Center for Preventing Hate Archives
The Center for Preventing Hate, originally the Center for the Prevention of Hate Violence, was founded in 1999 by Stephen Wessler, a former Assistant Attorney General of Maine. The Center provided training of students and teachers in schools to recognize and prevent bias and discrimination. It also published papers based on research on related issues in Maine. The Center ceased operation in October 2011. The Archives contains operational records, conference and training materials, and program files. 2006-2010, undated 49.5 ft.
Portland English as a Second Language Scholarship Fund Archives
The Archives contains oral histories of immigrant students receiving support from the Portland English as a Second Language Scholarship Fund. 2011-2014 1 ft.
Jean Byers Sampson Papers SAM GEN MS 1 View Finding Aid
Jean Byers Sampson was a 1944 graduate of Smith College. Early in her post-Smith career, she conducted and wrote the 1947, “A Study of the Negro in Military Service,” which contributed to President Harry Truman’s decision to desegregate the armed forces. Sampson moved to Maine in the early 1950s with her husband, Richard Sampson, a Bates College mathematics professor, and she played a unique and critical role in the state until her death in 1996. Over the course of her life in Maine, she served as the founder of the first chapter of the NAACP in Maine, local and state chair of the League of Women Voters, a member of the Maine State Board of Education, and executive director of the Maine Civil Liberties Union, among other roles. At the national level, shewas founder and director of “Catalyst in Education,” an organization which assisted adult women with education and training to enter the work force. She also served as a member and subsequent chair of the University of Maine System Board of Trustees. As chair, she upheld academic freedom by supporting the right of gay students to hold a conference on the University of Maine campus. When then-Governor James Longley asked all members of the Board to resign, Mrs. Sampson led the Board in refusing to do so. As a result of this action and her commitment to academics, she and the Board received the Andrew Mikeljohn Award presented in recognition of an outstanding contribution to academic freedom. She believed deeply in the right of all people to a free and unbiased life, and she devoted her adultlife to that accomplishment. The Jean Byers Sampson Center for Diversity in Maine is named in honor of her commitment. The Papers span the period 1939-1998, with the bulk of the material dating from 1963-1994. They document her work for the NAACP, civil rights and liberties through the Maine Civil Liberties Union, education and academic freedom through Catalyst in Education, serving Bowdoin College and University of Maine, and developing opportunities for minorities and women. 1939-1998 7.75 ft.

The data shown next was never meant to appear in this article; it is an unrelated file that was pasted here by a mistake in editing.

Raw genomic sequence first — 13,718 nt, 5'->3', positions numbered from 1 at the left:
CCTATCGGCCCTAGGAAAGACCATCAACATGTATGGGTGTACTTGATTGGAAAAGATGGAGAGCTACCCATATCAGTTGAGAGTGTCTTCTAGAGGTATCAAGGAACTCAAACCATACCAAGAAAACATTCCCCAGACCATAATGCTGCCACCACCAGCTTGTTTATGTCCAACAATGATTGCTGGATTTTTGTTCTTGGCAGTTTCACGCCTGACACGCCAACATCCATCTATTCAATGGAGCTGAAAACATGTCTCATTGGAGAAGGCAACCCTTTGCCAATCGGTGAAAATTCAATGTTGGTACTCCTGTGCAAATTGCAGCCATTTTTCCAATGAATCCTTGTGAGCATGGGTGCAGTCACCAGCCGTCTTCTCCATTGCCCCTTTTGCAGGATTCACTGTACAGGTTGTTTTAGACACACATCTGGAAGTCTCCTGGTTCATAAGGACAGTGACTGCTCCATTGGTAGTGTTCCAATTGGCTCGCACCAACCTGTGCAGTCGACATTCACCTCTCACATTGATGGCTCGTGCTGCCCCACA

Sampson Center 10th Anniversary Collection SAM GEN MS 2
The Sampson Center 10th Anniversary Collection contains digital files of interviews used as background for a written history of Jean Byers Sampson and DVD about her, created for the Sampson Center's 10th Anniversary celebration in 2007; a VHS tape recording the Award Gala during which the first Catalyst for Change Award was presented; and a CD of photographs of the Gala and the Annual Event reception. 2007 0.25 ft.
Sampson Center for Diversity Archives SAM GEN MS 3
The Sampson Center for Diversity Archives contains materials associated with events and exhibitions organized or sponsored by the Sampson Center. Materials include promotional flyers and mailings, exhibition catalogs, video biographies of Sampson Center awardees, and video recordings of Sampson Center events. 2005-2013 0.5 ft.